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Working out our Differences

With the number of Australian based companies entering or operating in New Zealand, it is surprising how little is written about the human resources and employment relations implications of this, particularly in the small to medium business space.

We are seeing more Australian businesses either establishing a small footprint in New Zealand to “test the water”, coming into New Zealand following an acquisition or alternatively making decisions to sell direct, rather than rely on a New Zealand distributor. So, what are the human capital elements that Australian companies need to consider and where do the key differences lie?


Essentially there are two key factors:

  • Getting to know the employment relations environment differences that exist between the two countries
  • The philosophical approach to take toward employment conditions of employees in New Zealand compared to employees in Australia

WHAT’S DIFFERENT IN NEW ZEALAND?

The first question Australian companies need to ask is: “what don’t we know about New Zealand employment law?”. This question arises regularly from companies who are well versed in operating across borders and dealing with legal differences yet it is surprising how often this fundamental question is not asked when it comes to their Kiwi cousins. It is not unusual to see Australian employment agreements used in New Zealand that do not meet some of our fundamental requirements around employment protection provisions, dispute resolution procedures, payment for public holidays and so forth. The table below illustrates where differences in employment law can emerge.

Australian companies entering or operating in New Zealand should take advice from New Zealand based advisers before entering into employment agreements, to ensure they start on the right foot.

SAME OR DIFFERENT AS AUSTRALIA?

Australian companies need to consider the philosophical approach to take regarding employees in New Zealand. At a macro level, we see two choices being made: a decision to ensure consistency between their Australian and New Zealand employees by applying the same employment conditions (e.g. superannuation, restraints of trade, car allowances and leave); or making a conscious decision on having New Zealand employees’ conditions reflect the New Zealand market. The most frequent choice is to “harmonise” conditions, which sounds relatively easy but can, in fact, be quite complex. Australian employment agreements and policies simply transplanted into New Zealand can be wrong in law, can incur unnecessary costs for the Australian owner, and can leave New Zealand employees confused with policy decisions. At the end of the day, neither choice is right or wrong, as both have their advantages, but it is important to do this thinking up front to avoid problems.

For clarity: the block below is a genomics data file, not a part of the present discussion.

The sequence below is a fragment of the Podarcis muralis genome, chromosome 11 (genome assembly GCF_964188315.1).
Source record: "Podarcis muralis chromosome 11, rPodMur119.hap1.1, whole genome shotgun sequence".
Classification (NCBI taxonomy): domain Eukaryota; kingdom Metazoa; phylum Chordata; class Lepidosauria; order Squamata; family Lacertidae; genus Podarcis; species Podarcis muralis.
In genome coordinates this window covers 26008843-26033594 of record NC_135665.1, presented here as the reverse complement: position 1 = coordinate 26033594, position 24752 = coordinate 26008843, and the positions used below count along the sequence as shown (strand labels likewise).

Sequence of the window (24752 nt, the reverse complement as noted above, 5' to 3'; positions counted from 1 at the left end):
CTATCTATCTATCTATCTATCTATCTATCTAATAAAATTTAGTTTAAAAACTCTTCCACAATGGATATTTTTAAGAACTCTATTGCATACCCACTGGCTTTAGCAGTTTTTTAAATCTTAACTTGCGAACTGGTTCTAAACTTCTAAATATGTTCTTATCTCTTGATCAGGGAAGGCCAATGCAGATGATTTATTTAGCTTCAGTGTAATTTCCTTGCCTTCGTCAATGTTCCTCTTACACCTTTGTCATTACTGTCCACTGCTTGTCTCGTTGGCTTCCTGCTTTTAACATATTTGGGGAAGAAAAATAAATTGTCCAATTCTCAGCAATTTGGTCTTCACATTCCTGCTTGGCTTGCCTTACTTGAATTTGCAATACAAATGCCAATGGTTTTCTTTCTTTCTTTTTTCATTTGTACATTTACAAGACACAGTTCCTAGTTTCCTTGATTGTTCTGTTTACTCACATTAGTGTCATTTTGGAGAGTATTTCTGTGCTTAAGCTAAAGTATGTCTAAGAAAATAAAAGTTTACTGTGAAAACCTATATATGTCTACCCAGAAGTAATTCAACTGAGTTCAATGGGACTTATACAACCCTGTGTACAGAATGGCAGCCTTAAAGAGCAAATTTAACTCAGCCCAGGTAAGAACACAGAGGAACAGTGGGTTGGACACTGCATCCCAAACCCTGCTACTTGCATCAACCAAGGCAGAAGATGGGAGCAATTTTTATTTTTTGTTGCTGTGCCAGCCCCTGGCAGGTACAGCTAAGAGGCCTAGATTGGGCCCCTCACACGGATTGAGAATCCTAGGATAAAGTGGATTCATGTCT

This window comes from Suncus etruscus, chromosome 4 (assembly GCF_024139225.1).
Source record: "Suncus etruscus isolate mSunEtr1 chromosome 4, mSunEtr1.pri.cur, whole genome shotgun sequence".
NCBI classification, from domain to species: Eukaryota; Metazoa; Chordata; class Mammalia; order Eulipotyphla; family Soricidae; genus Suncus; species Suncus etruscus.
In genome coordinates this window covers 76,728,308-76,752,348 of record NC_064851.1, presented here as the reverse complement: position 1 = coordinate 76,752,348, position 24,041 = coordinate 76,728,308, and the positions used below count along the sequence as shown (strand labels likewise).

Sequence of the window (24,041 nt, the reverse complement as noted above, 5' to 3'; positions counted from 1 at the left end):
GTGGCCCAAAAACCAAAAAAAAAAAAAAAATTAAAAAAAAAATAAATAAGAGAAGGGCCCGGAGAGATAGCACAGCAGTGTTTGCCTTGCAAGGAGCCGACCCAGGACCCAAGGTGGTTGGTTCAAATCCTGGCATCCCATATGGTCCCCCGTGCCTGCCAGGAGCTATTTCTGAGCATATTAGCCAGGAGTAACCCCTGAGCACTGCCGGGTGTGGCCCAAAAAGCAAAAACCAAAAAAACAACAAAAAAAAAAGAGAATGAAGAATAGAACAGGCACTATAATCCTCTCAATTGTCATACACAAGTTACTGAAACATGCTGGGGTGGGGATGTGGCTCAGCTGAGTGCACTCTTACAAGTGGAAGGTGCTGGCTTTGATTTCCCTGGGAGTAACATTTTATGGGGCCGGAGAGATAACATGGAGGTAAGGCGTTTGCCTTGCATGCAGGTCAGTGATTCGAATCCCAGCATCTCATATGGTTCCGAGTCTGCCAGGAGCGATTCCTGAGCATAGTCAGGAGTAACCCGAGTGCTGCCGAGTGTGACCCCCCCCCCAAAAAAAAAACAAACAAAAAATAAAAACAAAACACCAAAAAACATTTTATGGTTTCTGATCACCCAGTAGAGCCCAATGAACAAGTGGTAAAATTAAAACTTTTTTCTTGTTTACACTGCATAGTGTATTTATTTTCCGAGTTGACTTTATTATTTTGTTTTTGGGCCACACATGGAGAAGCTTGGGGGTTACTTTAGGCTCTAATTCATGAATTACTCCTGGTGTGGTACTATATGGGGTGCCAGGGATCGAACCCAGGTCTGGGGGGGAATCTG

As in most areas of business, any Australian entity entering or operating within New Zealand should never assume anything even though, to all intents and purposes, we might look and sound the same. Due diligence and getting the right advice is fundamental to success.

AREAS OF POTENTIAL DIFFERENCE FOR NEW ZEALAND AND AUSTRALIAN EMPLOYERS

  • Sick and bereavement leave
  • Minimum wage
  • Requirements for consultation
  • Hours of work
  • Restraints of trade
  • Redundancy compensation
  • Paid parental leave
  • Wage protection requirements
  • Car allowances
  • Long service leave
  • Fixed term agreement requirements
  • Availability provisions
  • Superannuation
  • Employment protection provisions
  • Probation and trial periods
  •  Resolution of employment relationship problems

For further advice regarding cross-border human resources considerations, please contact our team of HR Consultants: Chris Wright (chris.wright@staplesrodway.co.nz), Staples Rodway Auckland; Andrea Stevenson(astevenson@stapleshb.co.nz), Staples Rodway Hawke’s Bay; or Julie Rowlands (julie.rowlands@staplestaranaki.co.nz), Staples Rodway Taranaki.

 

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